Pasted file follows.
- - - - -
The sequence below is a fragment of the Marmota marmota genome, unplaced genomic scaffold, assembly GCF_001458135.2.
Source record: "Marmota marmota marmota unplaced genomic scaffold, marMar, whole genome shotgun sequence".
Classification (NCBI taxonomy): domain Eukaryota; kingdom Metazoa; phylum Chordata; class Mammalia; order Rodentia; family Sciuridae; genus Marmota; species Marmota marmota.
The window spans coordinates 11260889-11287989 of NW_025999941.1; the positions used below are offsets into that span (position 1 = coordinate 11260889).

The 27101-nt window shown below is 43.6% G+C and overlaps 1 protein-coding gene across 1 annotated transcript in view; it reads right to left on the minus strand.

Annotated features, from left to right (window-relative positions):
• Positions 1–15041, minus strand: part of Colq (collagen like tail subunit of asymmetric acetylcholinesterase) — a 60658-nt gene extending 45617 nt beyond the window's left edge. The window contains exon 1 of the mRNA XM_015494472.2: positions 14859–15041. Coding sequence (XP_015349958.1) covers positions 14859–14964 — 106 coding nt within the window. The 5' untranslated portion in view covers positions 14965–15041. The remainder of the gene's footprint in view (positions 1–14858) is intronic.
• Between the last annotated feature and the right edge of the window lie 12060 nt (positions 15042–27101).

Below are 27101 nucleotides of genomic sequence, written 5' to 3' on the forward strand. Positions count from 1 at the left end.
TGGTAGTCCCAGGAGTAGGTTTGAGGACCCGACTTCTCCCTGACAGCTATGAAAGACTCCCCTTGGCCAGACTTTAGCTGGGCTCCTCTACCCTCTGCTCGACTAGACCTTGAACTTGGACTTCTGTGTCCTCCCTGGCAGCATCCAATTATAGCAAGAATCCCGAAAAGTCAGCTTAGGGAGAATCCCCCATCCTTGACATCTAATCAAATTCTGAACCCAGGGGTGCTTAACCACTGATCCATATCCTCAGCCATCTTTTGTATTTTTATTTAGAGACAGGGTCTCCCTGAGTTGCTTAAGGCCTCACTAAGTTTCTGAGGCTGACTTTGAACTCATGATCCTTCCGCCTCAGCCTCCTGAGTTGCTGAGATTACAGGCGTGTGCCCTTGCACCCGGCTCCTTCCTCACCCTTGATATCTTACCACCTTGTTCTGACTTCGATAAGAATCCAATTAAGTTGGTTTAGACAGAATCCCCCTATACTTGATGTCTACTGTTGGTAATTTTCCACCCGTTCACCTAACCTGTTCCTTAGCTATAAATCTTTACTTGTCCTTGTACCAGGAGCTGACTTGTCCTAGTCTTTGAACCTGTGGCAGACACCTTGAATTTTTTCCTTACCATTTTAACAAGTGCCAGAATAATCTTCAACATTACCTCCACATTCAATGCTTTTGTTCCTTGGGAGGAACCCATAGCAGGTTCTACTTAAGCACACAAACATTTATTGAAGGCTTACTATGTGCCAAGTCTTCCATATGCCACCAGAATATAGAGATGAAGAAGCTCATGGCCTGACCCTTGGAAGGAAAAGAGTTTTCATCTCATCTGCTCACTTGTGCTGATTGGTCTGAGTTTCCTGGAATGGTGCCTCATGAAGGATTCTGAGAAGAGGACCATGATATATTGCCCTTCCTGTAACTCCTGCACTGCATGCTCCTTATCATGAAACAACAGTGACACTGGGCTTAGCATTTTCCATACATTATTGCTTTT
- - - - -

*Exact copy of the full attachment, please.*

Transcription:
The sequence below is a fragment of the Marmota marmota genome, unplaced genomic scaffold, assembly GCF_001458135.2.
Source record: "Marmota marmota marmota unplaced genomic scaffold, marMar, whole genome shotgun sequence".
Classification (NCBI taxonomy): domain Eukaryota; kingdom Metazoa; phylum Chordata; class Mammalia; order Rodentia; family Sciuridae; genus Marmota; species Marmota marmota.
The window spans coordinates 11260889-11287989 of NW_025999941.1; the positions used below are offsets into that span (position 1 = coordinate 11260889).

The 27101-nt window shown below is 43.6% G+C and overlaps 1 protein-coding gene across 1 annotated transcript in view; it reads right to left on the minus strand.

Annotated features, from left to right (window-relative positions):
• Positions 1–15041, minus strand: part of Colq (collagen like tail subunit of asymmetric acetylcholinesterase) — a 60658-nt gene extending 45617 nt beyond the window's left edge. The window contains exon 1 of the mRNA XM_015494472.2: positions 14859–15041. Coding sequence (XP_015349958.1) covers positions 14859–14964 — 106 coding nt within the window. The 5' untranslated portion in view covers positions 14965–15041. The remainder of the gene's footprint in view (positions 1–14858) is intronic.
• Between the last annotated feature and the right edge of the window lie 12060 nt (positions 15042–27101).

Below are 27101 nucleotides of genomic sequence, written 5' to 3' on the forward strand. Positions count from 1 at the left end.
TGGTAGTCCCAGGAGTAGGTTTGAGGACCCGACTTCTCCCTGACAGCTATGAAAGACTCCCCTTGGCCAGACTTTAGCTGGGCTCCTCTACCCTCTGCTCGACTAGACCTTGAACTTGGACTTCTGTGTCCTCCCTGGCAGCATCCAATTATAGCAAGAATCCCGAAAAGTCAGCTTAGGGAGAATCCCCCATCCTTGACATCTAATCAAATTCTGAACCCAGGGGTGCTTAACCACTGATCCATATCCTCAGCCATCTTTTGTATTTTTATTTAGAGACAGGGTCTCCCTGAGTTGCTTAAGGCCTCACTAAGTTTCTGAGGCTGACTTTGAACTCATGATCCTTCCGCCTCAGCCTCCTGAGTTGCTGAGATTACAGGCGTGTGCCCTTGCACCCGGCTCCTTCCTCACCCTTGATATCTTACCACCTTGTTCTGACTTCGATAAGAATCCAATTAAGTTGGTTTAGACAGAATCCCCCTATACTTGATGTCTACTGTTGGTAATTTTCCACCCGTTCACCTAACCTGTTCCTTAGCTATAAATCTTTACTTGTCCTTGTACCAGGAGCTGACTTGTCCTAGTCTTTGAACCTGTGGCAGACACCTTGAATTTTTTCCTTACCATTTTAACAAGTGCCAGAATAATCTTCAACATTACCTCCACATTCAATGCTTTTGTTCCTTGGGAGGAACCCATAGCAGGTTCTACTTAAGCACACAAACATTTATTGAAGGCTTACTATGTGCCAAGTCTTCCATATGCCACCAGAATATAGAGATGAAGAAGCTCATGGCCTGACCCTTGGAAGGAAAAGAGTTTTCATCTCATCTGCTCACTTGTGCTGATTGGTCTGAGTTTCCTGGAATGGTGCCTCATGAAGGATTCTGAGAAGAGGACCATGATATATTGCCCTTCCTGTAACTCCTGCACTGCATGCTCCTTATCATGAAACAACAGTGACACTGGGCTTAGCATTTTCCATACATTATTGCTTTT